Despite a 25% decline in first-quarter sales, to $34.8 million, Golden Books was able to cut its net loss to $11.3 million in the period ended March 31, 1999, from $20.9 million in the same period last year. Golden chairman Richard Snyder said the results "demonstrate that we have our costs under control." To help improve margins, Golden has eliminated the sale of products below an acceptable profit rate.

The change in product mix was one reason cited by Golden for a drop in the revenues in its children's publishing division, where sales fell to $25.6 million from $33.9 million. Other factors that contributed to the drop were decreased sales of key licensed products and reduced buying from certain mass merchants.

Revenues in the entertainment segment fell 45% in the quarter to $3.2 million, due mainly to a decrease in television-related sales. Commercial product revenues fell 39% to $2 million.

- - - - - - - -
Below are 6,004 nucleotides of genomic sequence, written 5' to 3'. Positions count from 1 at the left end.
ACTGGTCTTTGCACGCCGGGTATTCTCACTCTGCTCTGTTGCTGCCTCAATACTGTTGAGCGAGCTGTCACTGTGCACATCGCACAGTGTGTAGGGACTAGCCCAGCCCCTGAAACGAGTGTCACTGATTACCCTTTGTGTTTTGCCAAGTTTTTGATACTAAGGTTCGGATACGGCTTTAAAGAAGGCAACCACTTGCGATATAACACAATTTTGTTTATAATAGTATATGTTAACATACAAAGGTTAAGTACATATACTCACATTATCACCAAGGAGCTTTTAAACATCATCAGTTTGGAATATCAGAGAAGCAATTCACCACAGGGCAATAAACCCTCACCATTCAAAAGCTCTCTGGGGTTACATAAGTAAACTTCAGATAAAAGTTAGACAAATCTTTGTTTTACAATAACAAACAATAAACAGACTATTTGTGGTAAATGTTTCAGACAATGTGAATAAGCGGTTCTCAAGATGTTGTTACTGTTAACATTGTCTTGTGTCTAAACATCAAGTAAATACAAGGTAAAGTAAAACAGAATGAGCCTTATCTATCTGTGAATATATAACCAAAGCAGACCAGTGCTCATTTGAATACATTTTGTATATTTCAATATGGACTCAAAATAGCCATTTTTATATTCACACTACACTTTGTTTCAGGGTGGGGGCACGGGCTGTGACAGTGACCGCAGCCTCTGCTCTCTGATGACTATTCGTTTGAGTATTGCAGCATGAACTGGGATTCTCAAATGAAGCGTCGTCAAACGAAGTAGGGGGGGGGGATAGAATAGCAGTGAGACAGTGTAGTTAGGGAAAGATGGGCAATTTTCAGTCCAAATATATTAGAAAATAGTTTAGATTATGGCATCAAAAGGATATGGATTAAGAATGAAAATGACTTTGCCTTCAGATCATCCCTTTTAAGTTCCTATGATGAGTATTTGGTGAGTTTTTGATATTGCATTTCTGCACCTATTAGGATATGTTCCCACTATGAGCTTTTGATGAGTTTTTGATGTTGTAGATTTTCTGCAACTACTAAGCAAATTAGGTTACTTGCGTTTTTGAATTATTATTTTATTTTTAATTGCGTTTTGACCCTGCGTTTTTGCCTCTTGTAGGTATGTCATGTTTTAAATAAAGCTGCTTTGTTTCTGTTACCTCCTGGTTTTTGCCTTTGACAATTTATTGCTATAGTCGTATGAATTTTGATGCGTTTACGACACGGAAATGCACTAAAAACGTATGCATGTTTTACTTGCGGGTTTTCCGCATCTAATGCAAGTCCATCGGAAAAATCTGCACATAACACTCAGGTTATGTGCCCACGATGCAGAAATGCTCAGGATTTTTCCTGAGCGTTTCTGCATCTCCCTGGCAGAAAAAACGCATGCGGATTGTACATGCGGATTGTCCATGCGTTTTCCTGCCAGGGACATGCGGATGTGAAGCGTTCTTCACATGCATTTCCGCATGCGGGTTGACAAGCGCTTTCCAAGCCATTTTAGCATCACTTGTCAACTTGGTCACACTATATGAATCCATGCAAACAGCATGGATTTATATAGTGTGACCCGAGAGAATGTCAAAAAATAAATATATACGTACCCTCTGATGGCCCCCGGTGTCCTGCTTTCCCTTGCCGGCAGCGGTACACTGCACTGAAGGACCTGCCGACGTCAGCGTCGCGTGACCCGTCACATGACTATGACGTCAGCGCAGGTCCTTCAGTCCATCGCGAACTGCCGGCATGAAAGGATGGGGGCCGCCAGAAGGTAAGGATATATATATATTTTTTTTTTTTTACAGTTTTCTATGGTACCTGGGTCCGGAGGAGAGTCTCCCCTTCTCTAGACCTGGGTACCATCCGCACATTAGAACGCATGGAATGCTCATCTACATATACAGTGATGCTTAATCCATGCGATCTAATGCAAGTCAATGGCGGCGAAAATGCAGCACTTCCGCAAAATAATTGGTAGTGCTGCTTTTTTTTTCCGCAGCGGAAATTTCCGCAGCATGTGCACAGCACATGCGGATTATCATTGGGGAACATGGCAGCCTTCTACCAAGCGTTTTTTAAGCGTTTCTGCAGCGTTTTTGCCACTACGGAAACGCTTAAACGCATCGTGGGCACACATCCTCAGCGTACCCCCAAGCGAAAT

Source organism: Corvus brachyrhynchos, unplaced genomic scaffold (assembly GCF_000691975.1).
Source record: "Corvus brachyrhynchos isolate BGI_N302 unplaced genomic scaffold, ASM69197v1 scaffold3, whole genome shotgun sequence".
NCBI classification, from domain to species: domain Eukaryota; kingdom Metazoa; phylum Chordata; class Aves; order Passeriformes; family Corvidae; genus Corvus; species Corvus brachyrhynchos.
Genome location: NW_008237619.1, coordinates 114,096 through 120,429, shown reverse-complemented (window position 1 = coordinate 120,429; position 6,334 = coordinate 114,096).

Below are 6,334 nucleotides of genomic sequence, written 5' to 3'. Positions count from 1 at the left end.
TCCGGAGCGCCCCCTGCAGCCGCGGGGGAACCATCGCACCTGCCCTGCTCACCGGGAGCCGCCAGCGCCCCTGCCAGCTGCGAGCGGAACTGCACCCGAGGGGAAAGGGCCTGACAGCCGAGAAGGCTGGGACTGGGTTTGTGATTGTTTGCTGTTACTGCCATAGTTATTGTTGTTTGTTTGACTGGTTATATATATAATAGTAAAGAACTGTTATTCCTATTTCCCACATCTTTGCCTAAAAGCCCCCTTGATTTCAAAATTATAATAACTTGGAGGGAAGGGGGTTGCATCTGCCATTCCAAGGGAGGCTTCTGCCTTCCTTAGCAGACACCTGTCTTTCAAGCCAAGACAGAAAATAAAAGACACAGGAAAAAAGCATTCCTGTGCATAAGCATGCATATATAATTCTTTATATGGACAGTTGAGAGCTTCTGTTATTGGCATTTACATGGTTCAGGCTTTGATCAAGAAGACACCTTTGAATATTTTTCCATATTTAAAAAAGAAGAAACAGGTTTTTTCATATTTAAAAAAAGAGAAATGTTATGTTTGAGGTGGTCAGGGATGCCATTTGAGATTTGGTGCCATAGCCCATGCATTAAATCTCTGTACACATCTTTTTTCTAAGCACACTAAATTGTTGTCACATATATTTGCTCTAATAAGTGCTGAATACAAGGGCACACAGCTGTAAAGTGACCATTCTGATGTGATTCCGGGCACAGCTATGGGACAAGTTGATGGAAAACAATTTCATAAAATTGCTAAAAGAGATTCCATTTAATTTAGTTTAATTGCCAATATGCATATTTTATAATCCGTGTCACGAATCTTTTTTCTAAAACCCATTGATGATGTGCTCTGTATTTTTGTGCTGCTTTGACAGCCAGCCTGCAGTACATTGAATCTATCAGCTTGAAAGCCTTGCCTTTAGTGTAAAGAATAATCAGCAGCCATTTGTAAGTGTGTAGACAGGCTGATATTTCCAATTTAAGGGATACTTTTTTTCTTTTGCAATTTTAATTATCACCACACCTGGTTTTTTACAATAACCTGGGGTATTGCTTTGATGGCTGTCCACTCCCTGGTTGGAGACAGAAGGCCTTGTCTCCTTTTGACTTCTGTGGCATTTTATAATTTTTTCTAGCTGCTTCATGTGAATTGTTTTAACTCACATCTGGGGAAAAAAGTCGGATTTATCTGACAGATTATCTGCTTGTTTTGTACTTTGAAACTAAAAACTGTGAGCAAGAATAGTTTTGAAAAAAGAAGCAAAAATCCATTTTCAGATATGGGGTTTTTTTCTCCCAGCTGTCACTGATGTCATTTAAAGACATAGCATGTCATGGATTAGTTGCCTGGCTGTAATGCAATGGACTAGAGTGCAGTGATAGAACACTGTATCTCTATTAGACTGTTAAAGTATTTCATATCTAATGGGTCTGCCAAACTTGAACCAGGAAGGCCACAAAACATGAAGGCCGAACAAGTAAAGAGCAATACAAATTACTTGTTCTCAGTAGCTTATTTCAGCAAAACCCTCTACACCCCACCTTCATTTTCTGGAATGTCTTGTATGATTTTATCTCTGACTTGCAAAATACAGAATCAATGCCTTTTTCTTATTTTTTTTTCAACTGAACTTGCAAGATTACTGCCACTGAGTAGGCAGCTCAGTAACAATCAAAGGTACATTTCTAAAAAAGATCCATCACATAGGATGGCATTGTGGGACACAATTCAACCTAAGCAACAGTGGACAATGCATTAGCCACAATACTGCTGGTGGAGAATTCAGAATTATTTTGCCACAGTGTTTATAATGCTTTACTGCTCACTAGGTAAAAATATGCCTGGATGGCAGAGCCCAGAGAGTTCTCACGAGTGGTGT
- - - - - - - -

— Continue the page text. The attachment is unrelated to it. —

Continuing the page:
The reduction in operating losses has Golden executives cautiously optimistic that the company is seeing the start of a turnaround. "This is the first time in three years that we finished a quarter ahead of plan," noted Philip Galanes, chief administrative officer.

The company could also soon be receiving a major shot in the arm -- sources told PW that Golden has secured most of the book -- publishing rights to the newest children's craze, Pokemon. And in another sign of progress, the bankruptcy judge has approved Golden's reorganization plan; the plan is being sent to stockholders and certain other creditors for a vote.